Still against GM? Adapted houseplants tackle air pollution

Your common garden (well, house) plant has a limited effect on indoor air pollution, but genetically modifying domestic flora might boost that. 

A number of companies are finally offering a way to improve indoor air quality while filling homes and offices with greenery to benefit mental health and wellbeing via adapted house plants. 

green plant on white ceramic pot

Two genetically modified versions of the pathos plant are now available to buy, both of which have been designed to combat indoor air pollution. The first of these, Canadian firm Origen Air, is already selling air purification systems including a GM pathos, while US-based Neoplants is expected to bring its own option to market next year. 

The two variants claim to improve the air pollution reduction potential of natural houseplants, although it’s worth noting that traditional greenery in the home can have a real impact on what you’re breathing in. Research published earlier this year by the University of Birmingham and Royal Horticultural Society made this clear.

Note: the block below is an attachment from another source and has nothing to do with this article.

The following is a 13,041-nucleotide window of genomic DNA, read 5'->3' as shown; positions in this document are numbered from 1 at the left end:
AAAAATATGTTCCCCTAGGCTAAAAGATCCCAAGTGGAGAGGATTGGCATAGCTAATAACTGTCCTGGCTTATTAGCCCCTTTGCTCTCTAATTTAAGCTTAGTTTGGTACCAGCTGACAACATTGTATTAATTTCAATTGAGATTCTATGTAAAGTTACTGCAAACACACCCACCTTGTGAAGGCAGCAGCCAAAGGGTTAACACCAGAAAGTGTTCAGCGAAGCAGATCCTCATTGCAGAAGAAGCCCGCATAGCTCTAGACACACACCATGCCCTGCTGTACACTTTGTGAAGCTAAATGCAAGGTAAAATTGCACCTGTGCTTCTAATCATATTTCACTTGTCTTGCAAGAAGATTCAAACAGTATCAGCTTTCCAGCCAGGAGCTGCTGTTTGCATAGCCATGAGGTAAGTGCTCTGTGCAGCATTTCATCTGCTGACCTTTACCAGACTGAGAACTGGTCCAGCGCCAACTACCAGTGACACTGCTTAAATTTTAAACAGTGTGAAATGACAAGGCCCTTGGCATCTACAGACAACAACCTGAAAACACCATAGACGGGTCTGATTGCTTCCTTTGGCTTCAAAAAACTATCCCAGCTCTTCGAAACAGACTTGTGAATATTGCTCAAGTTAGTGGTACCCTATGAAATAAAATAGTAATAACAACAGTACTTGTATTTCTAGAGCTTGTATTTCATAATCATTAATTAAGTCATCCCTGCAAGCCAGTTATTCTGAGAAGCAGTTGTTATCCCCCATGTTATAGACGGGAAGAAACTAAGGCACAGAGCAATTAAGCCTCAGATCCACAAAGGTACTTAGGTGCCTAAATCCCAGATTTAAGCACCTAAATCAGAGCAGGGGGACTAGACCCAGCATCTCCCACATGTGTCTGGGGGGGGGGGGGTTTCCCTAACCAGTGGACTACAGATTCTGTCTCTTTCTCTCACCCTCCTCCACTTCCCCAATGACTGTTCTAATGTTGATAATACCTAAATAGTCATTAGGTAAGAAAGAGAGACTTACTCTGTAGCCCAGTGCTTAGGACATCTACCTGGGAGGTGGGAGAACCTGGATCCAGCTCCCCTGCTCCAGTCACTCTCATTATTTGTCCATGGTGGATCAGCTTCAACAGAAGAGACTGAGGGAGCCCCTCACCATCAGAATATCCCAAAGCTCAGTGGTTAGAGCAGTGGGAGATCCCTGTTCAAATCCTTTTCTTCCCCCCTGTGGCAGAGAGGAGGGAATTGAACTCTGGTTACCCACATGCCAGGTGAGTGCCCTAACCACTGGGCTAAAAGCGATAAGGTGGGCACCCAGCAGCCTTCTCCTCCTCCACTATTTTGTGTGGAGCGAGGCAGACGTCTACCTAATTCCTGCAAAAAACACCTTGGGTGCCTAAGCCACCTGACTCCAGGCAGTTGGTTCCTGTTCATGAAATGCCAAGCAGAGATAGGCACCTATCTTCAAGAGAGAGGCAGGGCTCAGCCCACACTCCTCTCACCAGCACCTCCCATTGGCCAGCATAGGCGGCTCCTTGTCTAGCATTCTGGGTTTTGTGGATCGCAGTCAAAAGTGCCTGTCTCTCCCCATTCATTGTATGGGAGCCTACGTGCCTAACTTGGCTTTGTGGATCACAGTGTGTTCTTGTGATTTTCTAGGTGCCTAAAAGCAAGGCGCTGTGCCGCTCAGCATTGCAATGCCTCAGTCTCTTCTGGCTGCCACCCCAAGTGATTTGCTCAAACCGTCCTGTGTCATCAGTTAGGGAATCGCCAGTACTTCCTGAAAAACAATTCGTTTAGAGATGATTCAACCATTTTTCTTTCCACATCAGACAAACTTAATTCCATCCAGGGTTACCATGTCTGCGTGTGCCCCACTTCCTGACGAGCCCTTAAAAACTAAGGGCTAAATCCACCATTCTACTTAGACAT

Conducting a series of experiments to monitor the relationship between houseplants and nitrogen dioxide (NO2), those conducting the study placed individual shrubs alone in a test chamber containing levels of the gas equivalent to those found in offices close to busy roads. Observing results over a one-hour period, it was found that all plants, no matter their species, were capable of removing around half the pollutant present in the chamber. Conditions such as levels of light, damp or dry soil, did not change this.

‘The plants we chose were all very different from each other, yet they all showed strikingly similar abilities to remove NO2 from the atmosphere. This is very different from the way indoor plants take up CO2 in our earlier work, which is strongly dependent on environmental factors such as nighttime or daytime, or soil water content,’ said lead researcher, Dr Christian Pfrang. 

Read the full study here. Earlier this year, Air Quality News asked if more outdoor plants in urban green spaces could make a real difference in terms of ambient air pollution. Find out in our long read.

Image: Annie Spratt




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